Hello all, I have been looking in to Catholicism for the last couple of years. My husband and I have 2 children and do not want to have any more. I have been hearing a lot about natural family planning lately and I am wondering if this could be something that would prevent me from joining the church on the future?

Prevent, how so?

Not just avoid using contraception that are man made. Also if you have a child by accident be sure to raise it with the same loving care you would the others.

My best friend and her husband use NFP and have not had any unplanned pregnancies. Have you heard of Jennifer Fulwiler? She is a Catholic convert who uses NFP (with great success) even though another pregnancy could literally kill her due to a clotting disorder. She wrote a great blog about it here:

Part of NFP is a recognition that children are the natural result of sexual union. While one is not required to have children, any permanent intention against children is supposed to be done prayerfully and without selfish intent. (Note: don’t ask what constitutes selfish intent as it becomes a hotly debated topic really quickly). The only reason I mention it is that we are not supposed to just say I don’t like kids so I refuse to have more. We have be open to the possibility that God might have other plans for us.

There is a wide spectrum of options on NFP but I think it is fair to say that you do need to have a serious reason to avoid pregnancy - not just a vague preference. It has to be something your husband is equally happy to do - he must be happy to abstain because he shares that reason. And finally if you do fall pregnant then you should gratefully accept God’s gift.

Thank you all for your answers. They have been very helpful. :slight_smile:

Just as an aside, if one of you joins the Catholic Church and the other does not, there are special circumstances surrounding the use of artificial birth control, nfp, etc… So, if you were to join, and he isn’t Catholic, and he insists on using a condom himself (for example), then that isn’t on you as long as you lovingly make your position (and the Church’s position) clear and urge him to participate in nfp instead. At least, that’s how I as a Protestant understand their position.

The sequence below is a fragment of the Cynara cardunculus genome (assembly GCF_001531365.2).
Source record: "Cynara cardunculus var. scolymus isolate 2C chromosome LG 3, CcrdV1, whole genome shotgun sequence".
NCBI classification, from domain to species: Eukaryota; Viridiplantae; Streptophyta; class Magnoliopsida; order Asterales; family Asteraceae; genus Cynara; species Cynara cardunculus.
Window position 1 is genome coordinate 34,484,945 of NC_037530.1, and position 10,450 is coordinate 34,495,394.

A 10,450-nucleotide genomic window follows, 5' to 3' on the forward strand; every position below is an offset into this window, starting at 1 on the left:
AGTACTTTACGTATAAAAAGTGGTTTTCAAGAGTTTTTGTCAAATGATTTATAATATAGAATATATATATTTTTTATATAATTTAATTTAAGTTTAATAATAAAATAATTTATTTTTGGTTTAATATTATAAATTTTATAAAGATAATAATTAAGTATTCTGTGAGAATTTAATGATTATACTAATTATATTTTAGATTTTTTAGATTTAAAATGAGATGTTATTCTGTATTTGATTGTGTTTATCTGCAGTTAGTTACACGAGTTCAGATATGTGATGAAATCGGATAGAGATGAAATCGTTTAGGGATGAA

That’s not entirely correct.

If a woman’s life/health is in danger, she is not required by the Catholic Church to continue risking pregnancy and, by extension, her life, even if her husband is willing to play Russian roulette.*

Nor does one have to be “happy” about abstaining. I can assure you that while using NFP to avoid was the correct medical decision for us for some time (C-section recovery plus severe PPD recovery), we weren’t “happy” about not being able to have sex for a couple of weeks each month; we simply accepted that that was the responsible thing to do at the time, and did so accordingly. Feelings don’t enter into most theological decisions: you don’t have to be “happy,” for example, to not follow your same-sex attraction; you don’t, if your role is as a provider for your family, need to be “happy” to work long, hard hours in order to provide, you just need to do it; you don’t need to be “happy” about, well, following your vocation or even basic theological precepts, you just–like Nike suggests–need to *do *it.

Mind you, it’s great when you can find joy in doing what God wants of you, but no one will all day, every day. Look at the great saints who’ve suffered those long, dark nights of the soul: Mother Teresa wasn’t a lesser saint for being deeply sad and lonely while saving the lives of starving kids in India…if anything, I’d argue she was an even greater saint for persevering when things were hard for her!

Lastly, the Latin word used in *Humanae Vitae *which qualifies what sort of reasons are required for the use of NFP is iustus, which translates to “just,” not “serious.”

*ETA for clarity: this still doesn’t excuse the use of artificial birth control, but a woman is not required to have sex with her husband if he’s expecting her to risk her life to do so.

:thumbsup: Great big DITTO here.

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